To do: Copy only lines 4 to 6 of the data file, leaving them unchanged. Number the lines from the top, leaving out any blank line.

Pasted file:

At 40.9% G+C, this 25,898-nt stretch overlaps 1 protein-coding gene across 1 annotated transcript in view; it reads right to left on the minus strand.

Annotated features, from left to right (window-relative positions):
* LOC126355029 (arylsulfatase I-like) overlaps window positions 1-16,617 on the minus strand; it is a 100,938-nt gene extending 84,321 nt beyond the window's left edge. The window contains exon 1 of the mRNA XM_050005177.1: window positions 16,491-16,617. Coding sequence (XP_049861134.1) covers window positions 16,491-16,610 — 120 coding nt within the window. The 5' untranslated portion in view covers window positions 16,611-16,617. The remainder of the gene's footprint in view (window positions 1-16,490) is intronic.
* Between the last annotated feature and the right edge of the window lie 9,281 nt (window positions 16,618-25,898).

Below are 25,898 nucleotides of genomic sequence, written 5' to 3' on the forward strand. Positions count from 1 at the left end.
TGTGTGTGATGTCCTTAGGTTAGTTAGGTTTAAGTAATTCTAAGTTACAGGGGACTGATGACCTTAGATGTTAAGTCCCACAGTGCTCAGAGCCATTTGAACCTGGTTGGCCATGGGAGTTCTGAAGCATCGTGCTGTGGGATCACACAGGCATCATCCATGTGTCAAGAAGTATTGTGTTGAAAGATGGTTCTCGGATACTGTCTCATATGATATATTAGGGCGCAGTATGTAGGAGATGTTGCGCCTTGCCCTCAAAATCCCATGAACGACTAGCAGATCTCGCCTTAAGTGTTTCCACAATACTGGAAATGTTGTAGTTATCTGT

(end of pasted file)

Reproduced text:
* Between the last annotated feature and the right edge of the window lie 9,281 nt (window positions 16,618-25,898).

Below are 25,898 nucleotides of genomic sequence, written 5' to 3' on the forward strand. Positions count from 1 at the left end.
TGTGTGTGATGTCCTTAGGTTAGTTAGGTTTAAGTAATTCTAAGTTACAGGGGACTGATGACCTTAGATGTTAAGTCCCACAGTGCTCAGAGCCATTTGAACCTGGTTGGCCATGGGAGTTCTGAAGCATCGTGCTGTGGGATCACACAGGCATCATCCATGTGTCAAGAAGTATTGTGTTGAAAGATGGTTCTCGGATACTGTCTCATATGATATATTAGGGCGCAGTATGTAGGAGATGTTGCGCCTTGCCCTCAAAATCCCATGAACGACTAGCAGATCTCGCCTTAAGTGTTTCCACAATACTGGAAATGTTGTAGTTATCTGT